The RE/MAX Parachute jumpers flew in the flag to start the show at 10AM and returned later in the day for another performance. Jeremy Holt started off the aerobatic demonstrations, flying a very nice routine in the Steen Skybolt biplane. He was followed by a search and rescue demonstration by Coasties from the local Coast Guard Air Station Houston. They deployed a rescuer from their hovering MH-65D Dolphin helicopter, then circled around, zeroed in on his smoke and lowered a cable to winch him back on board. The demonstration taking place under gorgeous blue skies with calm winds may not have seemed that impressive, but when one considers that the Coast Guard will deploy during hurricanes to rescue boaters in distress their commitment to duty is worthy of respect. Semper Paratus. Local legend Debby Rihn-Harvey, one of the highest ranked aerobatic competitors in the United States, then showed the crowd the skills that earned her the U.S. National Aerobatic Champion title in 2006, 2008 & 2009. She flew her CAP 232 known as “Hurricane 2” through a routine that had many in the crowd gasping in amazement. The Marines of VMM-268 “Red Dragons” from MCAS Miramar then combined the best of both the airplane and helicopter worlds by demonstrating the capabilities of the MV-22 Osprey tiltrotor aircraft. Matt Chapman in the beautiful Embry-Riddle Eagle 580 finished out the morning’s aerobatic flying in style.

Just before noon the sounds of air-raid warning sirens filled the air as a wave of airplanes flew in from behind the crowd. Sharp-eyed observers could see the bright red hinomarus on the fuselages and wings as the aircraft suddenly dove in at steep angles and began their attack on the airfield. Tora! Tora! Tora! The surprise was complete, just as it was on the morning of December 7, 1941 in Hawaii. Dive bombers, torpedo bombers and fighter escorts made numerous passes over the field, accompanied by pyrotechnics which soon filled the sky with smoke. A P-40 Warhawk managed to get airborne to defend against the attackers, replicating the heroic actions of 2nd Lts. George Welch and Ken Taylor on that fateful morning. A B-17 flew low over the runway, its single main gear extended, looking for a place to land, reenacting Major Truman Landon’s return from a training mission to find Pearl Harbor under attack. “Damn it! What a way to fly into a war -unarmed and out of gas!”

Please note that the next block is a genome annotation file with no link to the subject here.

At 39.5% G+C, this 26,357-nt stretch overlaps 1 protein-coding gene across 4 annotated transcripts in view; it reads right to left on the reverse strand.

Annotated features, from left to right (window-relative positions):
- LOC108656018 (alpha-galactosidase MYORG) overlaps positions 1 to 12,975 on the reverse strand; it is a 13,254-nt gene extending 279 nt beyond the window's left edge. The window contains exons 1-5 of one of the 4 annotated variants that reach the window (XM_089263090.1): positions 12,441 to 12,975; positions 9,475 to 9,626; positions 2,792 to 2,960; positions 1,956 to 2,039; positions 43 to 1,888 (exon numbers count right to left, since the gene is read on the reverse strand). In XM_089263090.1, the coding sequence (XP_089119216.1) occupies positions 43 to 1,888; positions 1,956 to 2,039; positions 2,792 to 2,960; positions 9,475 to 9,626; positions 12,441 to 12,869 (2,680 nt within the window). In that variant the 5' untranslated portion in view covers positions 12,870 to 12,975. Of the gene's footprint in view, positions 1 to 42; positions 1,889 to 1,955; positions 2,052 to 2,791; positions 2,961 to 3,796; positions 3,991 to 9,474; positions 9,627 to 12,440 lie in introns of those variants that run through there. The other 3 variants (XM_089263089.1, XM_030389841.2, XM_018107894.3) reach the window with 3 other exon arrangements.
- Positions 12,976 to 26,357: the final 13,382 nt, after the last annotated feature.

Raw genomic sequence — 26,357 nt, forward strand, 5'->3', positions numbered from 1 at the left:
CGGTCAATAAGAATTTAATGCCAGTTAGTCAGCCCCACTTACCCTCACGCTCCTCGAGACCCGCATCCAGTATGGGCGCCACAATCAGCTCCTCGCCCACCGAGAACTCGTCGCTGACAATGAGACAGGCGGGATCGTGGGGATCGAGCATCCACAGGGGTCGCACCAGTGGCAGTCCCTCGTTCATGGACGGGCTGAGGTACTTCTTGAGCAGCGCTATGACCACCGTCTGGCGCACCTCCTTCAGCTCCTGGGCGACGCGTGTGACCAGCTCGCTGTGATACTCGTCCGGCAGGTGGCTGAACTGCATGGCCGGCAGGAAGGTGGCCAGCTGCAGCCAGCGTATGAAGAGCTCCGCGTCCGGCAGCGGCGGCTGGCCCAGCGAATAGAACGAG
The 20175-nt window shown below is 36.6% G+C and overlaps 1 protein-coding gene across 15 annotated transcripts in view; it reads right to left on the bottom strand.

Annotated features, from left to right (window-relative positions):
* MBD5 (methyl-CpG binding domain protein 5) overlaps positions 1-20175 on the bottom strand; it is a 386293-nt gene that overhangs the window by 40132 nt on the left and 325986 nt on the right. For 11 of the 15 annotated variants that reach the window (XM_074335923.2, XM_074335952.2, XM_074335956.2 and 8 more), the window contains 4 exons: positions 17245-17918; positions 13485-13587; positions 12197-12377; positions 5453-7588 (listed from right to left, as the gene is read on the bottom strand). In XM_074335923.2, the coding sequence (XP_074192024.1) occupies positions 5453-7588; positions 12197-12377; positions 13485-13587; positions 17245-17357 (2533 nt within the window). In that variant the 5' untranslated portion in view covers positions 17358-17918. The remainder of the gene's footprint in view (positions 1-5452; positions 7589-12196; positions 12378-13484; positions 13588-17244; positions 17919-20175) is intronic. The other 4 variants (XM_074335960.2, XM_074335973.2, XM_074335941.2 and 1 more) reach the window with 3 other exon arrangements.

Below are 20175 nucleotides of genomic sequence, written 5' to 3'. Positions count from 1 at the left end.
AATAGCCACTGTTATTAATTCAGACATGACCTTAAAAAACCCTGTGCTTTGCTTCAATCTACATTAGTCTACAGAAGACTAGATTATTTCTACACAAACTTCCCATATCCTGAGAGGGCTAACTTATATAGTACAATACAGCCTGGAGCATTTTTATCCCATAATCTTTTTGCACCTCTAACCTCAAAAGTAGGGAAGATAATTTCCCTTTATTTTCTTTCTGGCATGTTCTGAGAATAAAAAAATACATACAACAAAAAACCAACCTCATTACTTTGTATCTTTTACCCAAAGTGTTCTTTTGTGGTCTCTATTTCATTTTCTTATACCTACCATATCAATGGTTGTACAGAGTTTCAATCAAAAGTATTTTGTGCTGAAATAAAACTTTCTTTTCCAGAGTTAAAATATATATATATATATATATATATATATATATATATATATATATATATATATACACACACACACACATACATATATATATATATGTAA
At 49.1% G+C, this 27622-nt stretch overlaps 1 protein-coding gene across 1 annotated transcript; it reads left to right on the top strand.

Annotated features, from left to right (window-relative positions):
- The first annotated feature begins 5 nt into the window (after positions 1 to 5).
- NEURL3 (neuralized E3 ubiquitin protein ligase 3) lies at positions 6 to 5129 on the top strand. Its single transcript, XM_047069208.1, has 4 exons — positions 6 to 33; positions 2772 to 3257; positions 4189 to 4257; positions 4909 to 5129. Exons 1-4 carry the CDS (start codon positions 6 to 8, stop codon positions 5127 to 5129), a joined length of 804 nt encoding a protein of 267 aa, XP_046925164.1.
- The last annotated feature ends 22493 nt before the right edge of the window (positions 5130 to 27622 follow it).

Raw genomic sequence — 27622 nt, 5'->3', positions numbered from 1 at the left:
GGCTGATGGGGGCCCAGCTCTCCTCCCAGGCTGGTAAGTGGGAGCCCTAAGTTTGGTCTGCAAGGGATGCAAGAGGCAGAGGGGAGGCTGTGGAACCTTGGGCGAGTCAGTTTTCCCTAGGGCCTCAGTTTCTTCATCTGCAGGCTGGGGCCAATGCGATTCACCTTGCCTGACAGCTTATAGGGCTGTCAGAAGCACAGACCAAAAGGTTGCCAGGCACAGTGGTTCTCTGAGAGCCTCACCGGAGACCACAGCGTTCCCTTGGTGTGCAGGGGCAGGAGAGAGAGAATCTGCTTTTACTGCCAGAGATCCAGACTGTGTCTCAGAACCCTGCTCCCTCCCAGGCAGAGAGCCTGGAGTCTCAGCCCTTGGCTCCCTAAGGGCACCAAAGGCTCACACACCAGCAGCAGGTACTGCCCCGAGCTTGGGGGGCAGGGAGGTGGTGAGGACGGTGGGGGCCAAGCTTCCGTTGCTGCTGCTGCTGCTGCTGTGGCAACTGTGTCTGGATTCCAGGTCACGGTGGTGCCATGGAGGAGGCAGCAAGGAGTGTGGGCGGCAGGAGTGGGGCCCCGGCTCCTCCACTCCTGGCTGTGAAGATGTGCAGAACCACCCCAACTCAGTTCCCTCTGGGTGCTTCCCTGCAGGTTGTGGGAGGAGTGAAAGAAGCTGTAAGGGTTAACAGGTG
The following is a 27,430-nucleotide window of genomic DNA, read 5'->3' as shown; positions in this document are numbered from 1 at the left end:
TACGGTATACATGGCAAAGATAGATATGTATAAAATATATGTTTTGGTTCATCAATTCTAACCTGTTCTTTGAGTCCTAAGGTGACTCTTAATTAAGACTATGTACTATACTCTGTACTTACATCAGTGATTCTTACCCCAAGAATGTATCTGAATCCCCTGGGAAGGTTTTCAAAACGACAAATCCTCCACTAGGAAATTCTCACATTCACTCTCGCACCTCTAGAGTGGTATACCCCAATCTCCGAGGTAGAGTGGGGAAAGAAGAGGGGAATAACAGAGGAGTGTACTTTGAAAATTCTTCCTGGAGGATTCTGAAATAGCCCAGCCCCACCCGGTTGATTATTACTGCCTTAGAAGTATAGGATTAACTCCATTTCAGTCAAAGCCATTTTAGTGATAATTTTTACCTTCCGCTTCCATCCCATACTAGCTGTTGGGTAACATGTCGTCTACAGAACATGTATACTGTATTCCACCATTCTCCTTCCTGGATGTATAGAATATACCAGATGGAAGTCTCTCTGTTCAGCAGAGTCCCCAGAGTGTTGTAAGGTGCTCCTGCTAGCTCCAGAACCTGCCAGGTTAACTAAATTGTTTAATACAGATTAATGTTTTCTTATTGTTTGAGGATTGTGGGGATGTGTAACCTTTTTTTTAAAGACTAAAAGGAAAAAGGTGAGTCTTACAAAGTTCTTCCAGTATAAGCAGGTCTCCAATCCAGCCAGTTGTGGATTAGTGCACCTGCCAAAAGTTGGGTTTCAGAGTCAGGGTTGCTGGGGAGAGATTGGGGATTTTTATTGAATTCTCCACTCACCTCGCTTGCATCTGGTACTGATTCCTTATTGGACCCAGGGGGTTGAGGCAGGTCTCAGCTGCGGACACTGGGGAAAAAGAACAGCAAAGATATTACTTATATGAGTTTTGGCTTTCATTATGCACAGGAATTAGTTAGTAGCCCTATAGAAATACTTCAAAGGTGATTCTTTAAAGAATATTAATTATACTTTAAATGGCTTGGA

The World War II Airpower Demo started off with a large number of liaison, observation and trainer aircraft from primary to advanced. This was followed by the European Theater demonstration, featuring bombers (B-25 and B-17), attack (A-26) and fighters (P-40 and P-51). In the middle of one of the bomber passes the first jet of the day started its takeoff roll. The world’s first operational fighter jet, the Messerschmitt Me262 was particularly vulnerable during takeoff and landing, when pilots needed to carefully adjust the throttle to avoid flameouts. Just as the new-build jet took off it was bounced by a P-51. Once it became airborne, however, the Mustang was no match for its speed. The Me262 made several strafing passes on the B-17, easily outpacing the fighter escorts. The demonstration ended with the jet making several high-speed passes, concluding with a scene perhaps never seen before: the Me262 and P-51D flying by in close formation in a beautiful banana pass. The Pacific Theater flying featured a F4F Wildcat, TBM Avenger, SB2C Helldiver, F4U and FG-1D Corsairs and a rare Lockheed PV-2 Harpoon, “Attu Warrior.” Opposing these was one of the very few original A6M Zero fighters still flying. Warren Pietsch flew an amazing routine, putting the warbird through some incredible maneuvers, concluding with a dogfight with the Corsair.